That the scrivener's business had been a flourishing one is farther proved by the fact that he was able to retire from it, in whole or in part, in or about 1632, to the country-house at Horton, which he either took then, or had already been in possession of for some time. Thither, in that year, his son, having completed his seven years at the University and taken his M. A. degree, went to reside with him. So far all his highest hopes of that son had been fulfilled. He was then twenty-three years of age; and what youth comparable to him had the University sent out-what youth of such fair grace of form, of such genius and accomplishments, of character so manly and noble? A second portrait of Milton, done in the time of his Cambridge studentship, when he was about twenty-one years of age, attests the continued pride in him of his father and mother. Only one thing a little troubled the elderly people, and particularly the father. This son of theirs, whom they had destined for the Church, had clearly and resolutely abjured that destination of himself as against his conscience; the profession of the Law, thought of for a moment, had also been set aside; and here he was back on their hands, with no clear line of life before him, such as other young men of his age had, but buried in books and lost in Poetry. Some remonstrances to this effect may have been expressed by the father; but, if so, they must have been in the mildest and most hesitating terms (for Milton, I fancy, had learnt to be master and more in his father's house). Or, without any such remonstrances, Milton may have divined what was passing in the minds of his parents and in their colloquies concerning him. And so, on some occasion when the subject had been broached, or it was strong in Milton's musings, he writes this grateful and affectionate poem Ad Patrem.

"Well, John, I have faith in you: take your own way, whatever it is; God has given me enough of means, my son, for all immediate needs; and, while I live, what I have is yours.' Ás surely as if we had heard these words spoken, they were the response of Milton's father to the pleading of this poem. They were his response not in words only, but in fact. Until Milton was thirty-two years of age, if even then, he did not earn a penny for himself.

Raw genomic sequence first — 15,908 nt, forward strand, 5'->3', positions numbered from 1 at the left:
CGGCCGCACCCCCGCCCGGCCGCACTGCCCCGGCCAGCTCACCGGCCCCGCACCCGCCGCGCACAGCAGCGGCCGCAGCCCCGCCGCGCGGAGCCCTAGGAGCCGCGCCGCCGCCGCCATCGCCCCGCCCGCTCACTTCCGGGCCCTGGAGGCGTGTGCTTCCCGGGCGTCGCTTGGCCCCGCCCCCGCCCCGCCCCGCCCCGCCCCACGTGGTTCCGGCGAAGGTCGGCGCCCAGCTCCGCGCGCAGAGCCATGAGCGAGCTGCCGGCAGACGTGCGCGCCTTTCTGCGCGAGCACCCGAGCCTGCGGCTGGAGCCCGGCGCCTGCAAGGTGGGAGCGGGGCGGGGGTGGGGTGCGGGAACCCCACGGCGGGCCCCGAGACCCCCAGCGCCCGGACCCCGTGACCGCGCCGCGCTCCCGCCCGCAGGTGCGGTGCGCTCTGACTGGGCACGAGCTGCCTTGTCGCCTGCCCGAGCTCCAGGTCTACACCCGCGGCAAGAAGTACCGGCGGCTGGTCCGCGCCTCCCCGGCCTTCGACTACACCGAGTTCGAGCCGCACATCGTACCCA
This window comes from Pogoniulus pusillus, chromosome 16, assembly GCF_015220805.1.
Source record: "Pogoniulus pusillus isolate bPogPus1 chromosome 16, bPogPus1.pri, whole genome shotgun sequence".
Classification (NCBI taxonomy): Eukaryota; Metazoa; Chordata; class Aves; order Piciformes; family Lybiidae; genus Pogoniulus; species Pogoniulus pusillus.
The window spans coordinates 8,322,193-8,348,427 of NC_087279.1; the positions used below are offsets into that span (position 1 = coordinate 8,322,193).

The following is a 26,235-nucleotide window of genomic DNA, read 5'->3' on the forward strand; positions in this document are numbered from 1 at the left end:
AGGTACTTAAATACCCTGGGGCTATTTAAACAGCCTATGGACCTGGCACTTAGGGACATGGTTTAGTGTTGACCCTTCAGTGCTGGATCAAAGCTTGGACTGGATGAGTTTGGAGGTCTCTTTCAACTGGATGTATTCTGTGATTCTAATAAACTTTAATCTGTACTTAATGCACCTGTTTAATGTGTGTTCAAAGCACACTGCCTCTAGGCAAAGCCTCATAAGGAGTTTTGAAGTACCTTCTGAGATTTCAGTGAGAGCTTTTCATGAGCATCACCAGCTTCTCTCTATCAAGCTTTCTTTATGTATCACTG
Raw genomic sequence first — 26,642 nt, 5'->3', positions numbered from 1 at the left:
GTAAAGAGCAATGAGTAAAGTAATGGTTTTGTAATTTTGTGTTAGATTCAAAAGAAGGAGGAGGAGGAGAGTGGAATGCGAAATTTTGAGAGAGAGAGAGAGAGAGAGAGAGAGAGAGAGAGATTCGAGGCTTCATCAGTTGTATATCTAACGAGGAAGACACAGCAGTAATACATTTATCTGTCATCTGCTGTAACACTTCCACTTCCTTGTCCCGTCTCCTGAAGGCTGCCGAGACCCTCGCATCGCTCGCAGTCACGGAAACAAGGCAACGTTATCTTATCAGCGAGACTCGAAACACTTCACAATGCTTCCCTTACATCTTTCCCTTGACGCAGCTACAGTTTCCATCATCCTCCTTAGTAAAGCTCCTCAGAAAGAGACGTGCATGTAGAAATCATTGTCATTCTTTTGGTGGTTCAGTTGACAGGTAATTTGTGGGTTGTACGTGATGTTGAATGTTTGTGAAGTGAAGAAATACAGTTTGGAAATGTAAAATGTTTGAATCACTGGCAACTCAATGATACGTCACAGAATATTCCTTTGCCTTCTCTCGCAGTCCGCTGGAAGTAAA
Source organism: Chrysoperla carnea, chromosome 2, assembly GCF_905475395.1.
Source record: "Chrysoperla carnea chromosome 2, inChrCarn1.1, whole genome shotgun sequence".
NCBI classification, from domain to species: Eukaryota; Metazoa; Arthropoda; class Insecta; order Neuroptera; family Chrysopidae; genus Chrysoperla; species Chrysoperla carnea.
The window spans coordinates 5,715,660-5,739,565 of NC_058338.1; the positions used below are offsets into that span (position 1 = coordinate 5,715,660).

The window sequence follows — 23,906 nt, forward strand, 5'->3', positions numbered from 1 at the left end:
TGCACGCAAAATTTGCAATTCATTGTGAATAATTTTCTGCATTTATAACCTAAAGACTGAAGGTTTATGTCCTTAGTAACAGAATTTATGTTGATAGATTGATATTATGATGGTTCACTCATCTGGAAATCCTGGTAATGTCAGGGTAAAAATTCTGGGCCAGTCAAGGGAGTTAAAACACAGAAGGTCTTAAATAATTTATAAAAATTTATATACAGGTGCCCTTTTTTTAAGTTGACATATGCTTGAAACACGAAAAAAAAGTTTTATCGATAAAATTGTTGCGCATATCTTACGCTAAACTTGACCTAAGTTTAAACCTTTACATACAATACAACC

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Milton, though an assiduous and enthusiastic reader of the Greek classics, did not give much time to the practice of Greek composition. He has left but three pieces of Greek verse; and the verdict upon them by the critic of subsequent times who has published the minutest examination of them (Dr. Charles Burney, 1757—1817), is that they show imperfect Greek scholarship. He finds lax construction in them, questionable usages of words, and even false quantities.

PSALM CXIV.-This seems to have been a favourite Psalm with Milton, for it is one of the two which he had paraphrased in English when he was fifteen years of age (see antè, p. 403). The present version of it in Greek Hexameters was done in 1634, as appears by a Latin letter of Milton to Gill the younger, of date Dec. 4 in that year.

PHILOSOPHUS AD REGEM QUENDAM, ETC.-As these Hexameters appear in the Edition of 1645, and as their tenor suggests that they were done after the Civil War had begun, we may date them between 1642 and 1645.

IN EFFIGIEI EJUS SCULPTOREM.-These satirical Iambics were engraved by way of practical joke under Marshall's portrait of Milton in the 1645 Edition of his Poems (see antè, p. 398); in the Edition of 1673, which did not contain that portrait, they were put into the text.


This was written at Rome, either in 1638 or in 1639, in one of Milton's two visits to that city. The person addressed is Joannes Salsillus, or Giovanni Salzilli, a Roman Poet, whose acquaintance Milton had made in these visits. He must have been of considerable note in Roman society in his day; for I find him a leading contributor to a volume published at Rome in 1637 and dedicated to Cardinal Cesarini under the title of "Poesie de' Signori Accademici Fantastici," i.e. Poems by members of the Academy of the Fantastics. Apparently he was a young man and habitually an invalid. He was in bad health, at all events, when Milton addressed to him these Scazontes, i.e. verses written

in the " limping measure employed by the Greek poet Hipponax, the